Just like dogs and children, cats may get into things around the home that could be dangerous to them, to you or to their health. Kitty-proof your home with a few safety tips to make sure you have a safe environment for the two of you to live together.
Not every cat will get into every kind of mischief, but it's generally a good idea to watch out for a few specific things that could do your kitty harm.
Hide Your Cords
Just like dogs, some cats love to chew, and if they chew through an electrical cord this could start a fire or hurt your cat. Purchase covers for your cords, hide them, or try one of these quick fixes.
- Apply a pasty mixture of cayenne pepper, hot pepper sauce, nail-biting nail polish or orange/lemon peel.
- Put cardboard tubing around the cords and keep them in an organized bundle.
Many plants are toxic to cats and dogs. Either avoid bringing these into the home, or try hanging them from a hook on the ceiling away from any shelves or counters the cat could jump from. Common poisonous plants include:
- Birds of Paradise
- Carolina Jess amine
- Castor bean
- Christmas Berry
- Day Lily
- Dumb cane Easter Lily
- Elephant Ear
- English Ivy
- Irises (the leaves and the roots are dangerous)
- Morning glories
- Yellow Oleander
To prevent your cat from digging in the dirt around your houseplants, go to your local craft store and buy a few pieces of plastic needlepoint mesh. Cut it to fit the pot, with a slit and an opening for the plant. Place it on top of the dirt.
Food and Medicine
Many of things people eat each day are poisonous to cats. Make sure you keep the following off counters and out of reach of your curious feline.
While some cats can digest milk and beef products, many others are intolerant. Keep your food out of reach at all times just to be safe and discourage bad habits.
Curtains and Screens
Cats like to climb, so be careful with what kinds of curtains or draperies that you hang. A cat's claws can become snagged in a loose weave drape or screen, causing the cat to pull at an awkward angle to free himself. This could cause a minor muscle injury, as well as damage to your window treatment. If you really want to play it safe, use vertical blinds - they cannot get stuck on them, and you won't find holes and snags all over them. For safety's sake, make sure that the pull-cord is not a loop - cut it so there are two strings, so neither your cat nor your child will inadvertently get it caught around their neck.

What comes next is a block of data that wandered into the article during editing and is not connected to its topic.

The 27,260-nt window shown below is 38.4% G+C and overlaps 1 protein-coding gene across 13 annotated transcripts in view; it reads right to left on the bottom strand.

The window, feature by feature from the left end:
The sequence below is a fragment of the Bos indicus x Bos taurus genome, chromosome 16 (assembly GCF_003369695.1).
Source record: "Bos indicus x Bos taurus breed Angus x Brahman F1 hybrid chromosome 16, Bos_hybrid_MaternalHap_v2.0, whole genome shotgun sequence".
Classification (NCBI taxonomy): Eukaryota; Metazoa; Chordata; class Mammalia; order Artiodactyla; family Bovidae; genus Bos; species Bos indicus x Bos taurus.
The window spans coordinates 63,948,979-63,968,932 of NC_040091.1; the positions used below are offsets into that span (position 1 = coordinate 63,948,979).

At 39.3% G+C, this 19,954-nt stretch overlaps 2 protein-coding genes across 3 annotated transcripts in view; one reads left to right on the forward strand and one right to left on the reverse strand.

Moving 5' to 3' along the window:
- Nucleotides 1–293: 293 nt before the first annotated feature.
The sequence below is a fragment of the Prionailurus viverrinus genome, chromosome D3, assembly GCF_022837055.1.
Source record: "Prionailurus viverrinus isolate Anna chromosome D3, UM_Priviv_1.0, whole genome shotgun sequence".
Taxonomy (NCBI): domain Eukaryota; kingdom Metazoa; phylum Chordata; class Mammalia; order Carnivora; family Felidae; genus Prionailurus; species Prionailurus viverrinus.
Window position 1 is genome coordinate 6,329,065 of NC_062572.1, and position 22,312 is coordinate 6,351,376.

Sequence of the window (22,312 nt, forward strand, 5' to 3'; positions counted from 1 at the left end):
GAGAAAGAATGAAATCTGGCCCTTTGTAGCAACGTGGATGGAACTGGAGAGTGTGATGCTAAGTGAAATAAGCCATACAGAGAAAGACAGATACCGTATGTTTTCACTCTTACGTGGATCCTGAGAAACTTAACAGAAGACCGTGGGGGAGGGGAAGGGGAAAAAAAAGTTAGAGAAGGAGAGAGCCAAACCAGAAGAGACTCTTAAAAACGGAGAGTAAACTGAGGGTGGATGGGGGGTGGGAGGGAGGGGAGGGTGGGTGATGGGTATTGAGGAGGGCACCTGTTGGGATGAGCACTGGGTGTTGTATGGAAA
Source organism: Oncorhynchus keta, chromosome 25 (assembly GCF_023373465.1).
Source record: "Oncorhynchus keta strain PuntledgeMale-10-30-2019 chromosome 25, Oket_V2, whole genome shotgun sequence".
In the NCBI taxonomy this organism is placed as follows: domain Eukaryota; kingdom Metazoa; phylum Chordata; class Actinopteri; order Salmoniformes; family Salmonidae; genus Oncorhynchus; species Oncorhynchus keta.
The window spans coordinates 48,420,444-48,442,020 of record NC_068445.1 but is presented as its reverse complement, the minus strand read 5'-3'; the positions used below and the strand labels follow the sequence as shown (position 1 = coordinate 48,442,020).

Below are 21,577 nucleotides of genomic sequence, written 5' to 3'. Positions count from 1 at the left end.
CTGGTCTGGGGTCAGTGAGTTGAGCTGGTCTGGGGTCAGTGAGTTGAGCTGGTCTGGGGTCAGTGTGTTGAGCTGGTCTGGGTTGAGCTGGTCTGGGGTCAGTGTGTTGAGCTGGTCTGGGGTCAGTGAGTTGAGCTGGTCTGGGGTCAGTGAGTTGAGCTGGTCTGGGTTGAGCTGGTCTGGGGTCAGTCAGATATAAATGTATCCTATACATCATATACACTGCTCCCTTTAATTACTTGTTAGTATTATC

Cats like to sharpen their nails on things like carpeting. While this is also damaging to the rug, carpets with loose weaves thin piles may catch and hold their claws. This could trap the cat, causing him to panic and potentially injure himself to get a way. Young kittens may also try to get beneath throw rugs, where they may be stepped on or trapped. Use a very tight weave for shag or deep pile carpets whenever possible and pin down throw rug corners to prevent your kitten from slipping beneath them.
Plastic Bags and Buckets
Cats love to sleep inside bags, buckets and baskets as well as cardboard boxes. Never leave an open plastic bag around where you cat could become trapped and suffocate. Likewise, keep lids on buckets to keep your cat out.
The Garbage Can
The smells and tidbits in the garbage can continually peak your cat's interest, which can be hazardous if things like chicken bones, grapes or onions are thrown inside. Fit your can with a lid or keep it under the sink to avoid problems.
Living with cats can be an extremely beneficial thing for both of you. There are some hazards, however, that your cat could pass along to you. Play it safe with these tips.
Litter Box Care
The litter box may be the way your cat keeps the messes in the house to a minimum, but can also be the breeding ground for some potentially harmful parasites. Toxoplasmosis is a parasite that cats can pick up from mice they have eaten. The parasite is then excreted in the cat's feces; always wash your hands after cleaning the litter box and keep the litter box as clean as possible to avoid transmitting this disease.
Take Care in the Dark
Cats like to lay stretched out on the ground, and may not move when they see you coming. If your cat is dark colored or black, take care when moving around in the dark so you don't step on or trip over your cat.
Flea and Tick Care
Cats can bring fleas and ticks into the home, which can multiply around areas such as litter boxes and cat beds. While this is uncomfortable for your cat, it can also be uncomfortable for you. Treat your cat with a monthly flea and tick medicine to avoid brining these pests into your home.
A cat uses her nails to defend herself and to give herself purchase when jumping off of things. Keep her nails trimmed properly to avoid being scratched either by accident or from an angry feline friend.
Use Common Sense
Many of the things your cat could get into in your home may be right out in front of you. Use common sense when you kitty proof your home to help prevent potential problems for you both.